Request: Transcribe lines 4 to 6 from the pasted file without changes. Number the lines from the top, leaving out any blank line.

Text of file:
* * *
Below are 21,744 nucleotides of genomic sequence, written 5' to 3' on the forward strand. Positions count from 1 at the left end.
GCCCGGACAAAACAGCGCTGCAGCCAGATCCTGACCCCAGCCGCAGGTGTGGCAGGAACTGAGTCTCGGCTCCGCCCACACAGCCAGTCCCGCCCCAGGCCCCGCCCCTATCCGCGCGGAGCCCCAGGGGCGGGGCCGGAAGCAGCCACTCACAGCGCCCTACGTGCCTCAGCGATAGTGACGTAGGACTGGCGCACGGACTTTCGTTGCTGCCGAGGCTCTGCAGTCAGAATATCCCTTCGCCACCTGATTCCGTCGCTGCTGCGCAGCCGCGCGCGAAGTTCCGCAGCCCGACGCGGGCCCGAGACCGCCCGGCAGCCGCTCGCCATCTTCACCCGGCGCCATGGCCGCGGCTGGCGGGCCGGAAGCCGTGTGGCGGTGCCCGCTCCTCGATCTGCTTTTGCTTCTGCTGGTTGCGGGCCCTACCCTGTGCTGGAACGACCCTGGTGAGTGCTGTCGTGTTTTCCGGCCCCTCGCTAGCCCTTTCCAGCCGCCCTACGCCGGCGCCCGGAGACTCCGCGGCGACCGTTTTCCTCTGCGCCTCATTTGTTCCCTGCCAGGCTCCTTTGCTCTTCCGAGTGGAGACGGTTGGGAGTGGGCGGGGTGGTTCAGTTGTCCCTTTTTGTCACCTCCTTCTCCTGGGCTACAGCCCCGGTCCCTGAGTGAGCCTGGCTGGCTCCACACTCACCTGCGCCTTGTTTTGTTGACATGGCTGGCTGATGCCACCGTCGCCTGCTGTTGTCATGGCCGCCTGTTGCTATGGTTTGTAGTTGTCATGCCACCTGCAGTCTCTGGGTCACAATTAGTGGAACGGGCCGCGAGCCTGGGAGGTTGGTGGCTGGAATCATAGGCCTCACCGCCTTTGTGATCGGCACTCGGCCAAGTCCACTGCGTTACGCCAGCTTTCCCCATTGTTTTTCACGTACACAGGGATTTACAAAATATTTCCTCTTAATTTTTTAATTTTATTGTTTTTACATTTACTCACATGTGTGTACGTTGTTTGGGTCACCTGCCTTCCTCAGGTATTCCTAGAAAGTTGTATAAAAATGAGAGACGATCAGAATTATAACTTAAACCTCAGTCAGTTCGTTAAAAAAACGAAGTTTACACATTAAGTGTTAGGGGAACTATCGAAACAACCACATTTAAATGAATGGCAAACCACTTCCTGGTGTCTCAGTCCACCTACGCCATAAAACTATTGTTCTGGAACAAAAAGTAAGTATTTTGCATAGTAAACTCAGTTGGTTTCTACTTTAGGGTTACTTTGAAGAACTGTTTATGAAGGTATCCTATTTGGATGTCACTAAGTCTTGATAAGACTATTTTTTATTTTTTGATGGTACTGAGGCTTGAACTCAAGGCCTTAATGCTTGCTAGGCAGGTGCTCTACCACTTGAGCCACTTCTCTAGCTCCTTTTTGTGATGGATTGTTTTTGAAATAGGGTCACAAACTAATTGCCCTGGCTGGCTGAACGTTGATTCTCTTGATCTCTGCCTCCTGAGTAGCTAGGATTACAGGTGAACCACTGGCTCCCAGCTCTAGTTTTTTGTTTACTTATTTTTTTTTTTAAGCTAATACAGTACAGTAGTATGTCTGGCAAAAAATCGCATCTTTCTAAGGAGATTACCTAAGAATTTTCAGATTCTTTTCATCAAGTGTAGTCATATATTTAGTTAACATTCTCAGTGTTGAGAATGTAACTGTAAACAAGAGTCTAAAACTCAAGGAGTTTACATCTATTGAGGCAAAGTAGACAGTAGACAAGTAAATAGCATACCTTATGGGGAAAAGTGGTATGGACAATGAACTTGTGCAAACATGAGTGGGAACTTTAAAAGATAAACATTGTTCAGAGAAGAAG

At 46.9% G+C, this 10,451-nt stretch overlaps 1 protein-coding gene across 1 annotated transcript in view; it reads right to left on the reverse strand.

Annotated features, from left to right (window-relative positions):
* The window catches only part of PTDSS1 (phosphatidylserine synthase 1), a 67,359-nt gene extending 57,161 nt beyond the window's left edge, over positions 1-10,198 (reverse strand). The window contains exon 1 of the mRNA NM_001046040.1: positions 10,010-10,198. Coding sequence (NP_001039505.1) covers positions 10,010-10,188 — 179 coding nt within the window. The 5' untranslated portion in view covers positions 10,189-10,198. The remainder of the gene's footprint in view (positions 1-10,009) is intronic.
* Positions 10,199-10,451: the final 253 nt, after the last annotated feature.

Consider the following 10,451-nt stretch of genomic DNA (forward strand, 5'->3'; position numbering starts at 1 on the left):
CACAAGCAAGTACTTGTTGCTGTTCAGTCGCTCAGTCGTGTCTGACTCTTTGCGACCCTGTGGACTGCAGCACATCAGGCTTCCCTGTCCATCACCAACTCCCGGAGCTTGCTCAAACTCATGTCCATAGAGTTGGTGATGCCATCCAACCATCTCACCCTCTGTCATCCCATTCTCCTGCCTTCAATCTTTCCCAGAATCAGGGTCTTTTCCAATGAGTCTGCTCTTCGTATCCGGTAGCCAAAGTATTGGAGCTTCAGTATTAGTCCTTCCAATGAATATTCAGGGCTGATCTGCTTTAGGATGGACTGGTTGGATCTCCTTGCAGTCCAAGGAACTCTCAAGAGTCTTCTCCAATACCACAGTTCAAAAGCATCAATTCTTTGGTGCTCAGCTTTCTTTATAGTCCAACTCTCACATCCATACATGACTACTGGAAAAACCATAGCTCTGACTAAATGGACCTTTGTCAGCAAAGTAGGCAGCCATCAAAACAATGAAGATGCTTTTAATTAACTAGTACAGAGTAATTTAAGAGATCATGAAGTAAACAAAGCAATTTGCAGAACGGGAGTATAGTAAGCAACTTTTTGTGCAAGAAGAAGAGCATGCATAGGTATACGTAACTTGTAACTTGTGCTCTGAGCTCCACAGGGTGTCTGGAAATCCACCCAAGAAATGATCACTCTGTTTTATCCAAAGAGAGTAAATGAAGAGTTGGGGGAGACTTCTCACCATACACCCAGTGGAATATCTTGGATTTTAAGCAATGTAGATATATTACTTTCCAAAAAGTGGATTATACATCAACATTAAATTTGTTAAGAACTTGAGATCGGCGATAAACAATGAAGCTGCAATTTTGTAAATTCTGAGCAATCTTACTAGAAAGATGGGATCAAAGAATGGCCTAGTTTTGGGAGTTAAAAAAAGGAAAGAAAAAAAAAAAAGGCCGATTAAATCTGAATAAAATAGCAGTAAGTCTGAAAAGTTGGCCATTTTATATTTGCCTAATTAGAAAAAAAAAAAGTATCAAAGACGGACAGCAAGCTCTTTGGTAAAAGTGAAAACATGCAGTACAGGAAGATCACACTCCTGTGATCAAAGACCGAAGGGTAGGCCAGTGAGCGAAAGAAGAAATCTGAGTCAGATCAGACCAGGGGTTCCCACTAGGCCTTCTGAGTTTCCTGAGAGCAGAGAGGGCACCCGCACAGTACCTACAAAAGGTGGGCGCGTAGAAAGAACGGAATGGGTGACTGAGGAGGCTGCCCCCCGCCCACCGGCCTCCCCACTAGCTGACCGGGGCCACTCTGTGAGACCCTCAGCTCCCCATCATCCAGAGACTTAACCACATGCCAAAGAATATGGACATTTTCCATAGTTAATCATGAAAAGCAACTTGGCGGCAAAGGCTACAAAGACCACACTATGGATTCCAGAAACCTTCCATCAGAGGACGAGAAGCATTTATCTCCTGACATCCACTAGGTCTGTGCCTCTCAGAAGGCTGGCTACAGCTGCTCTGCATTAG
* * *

Annotated features, from left to right (window-relative positions):
* The window catches only part of PTDSS1 (phosphatidylserine synthase 1), a 67,359-nt gene extending 57,161 nt beyond the window's left edge, over positions 1-10,198 (reverse strand). The window contains exon 1 of the mRNA NM_001046040.1: positions 10,010-10,198. Coding sequence (NP_001039505.1) covers positions 10,010-10,188 — 179 coding nt within the window. The 5' untranslated portion in view covers positions 10,189-10,198. The remainder of the gene's footprint in view (positions 1-10,009) is intronic.
* Positions 10,199-10,451: the final 253 nt, after the last annotated feature.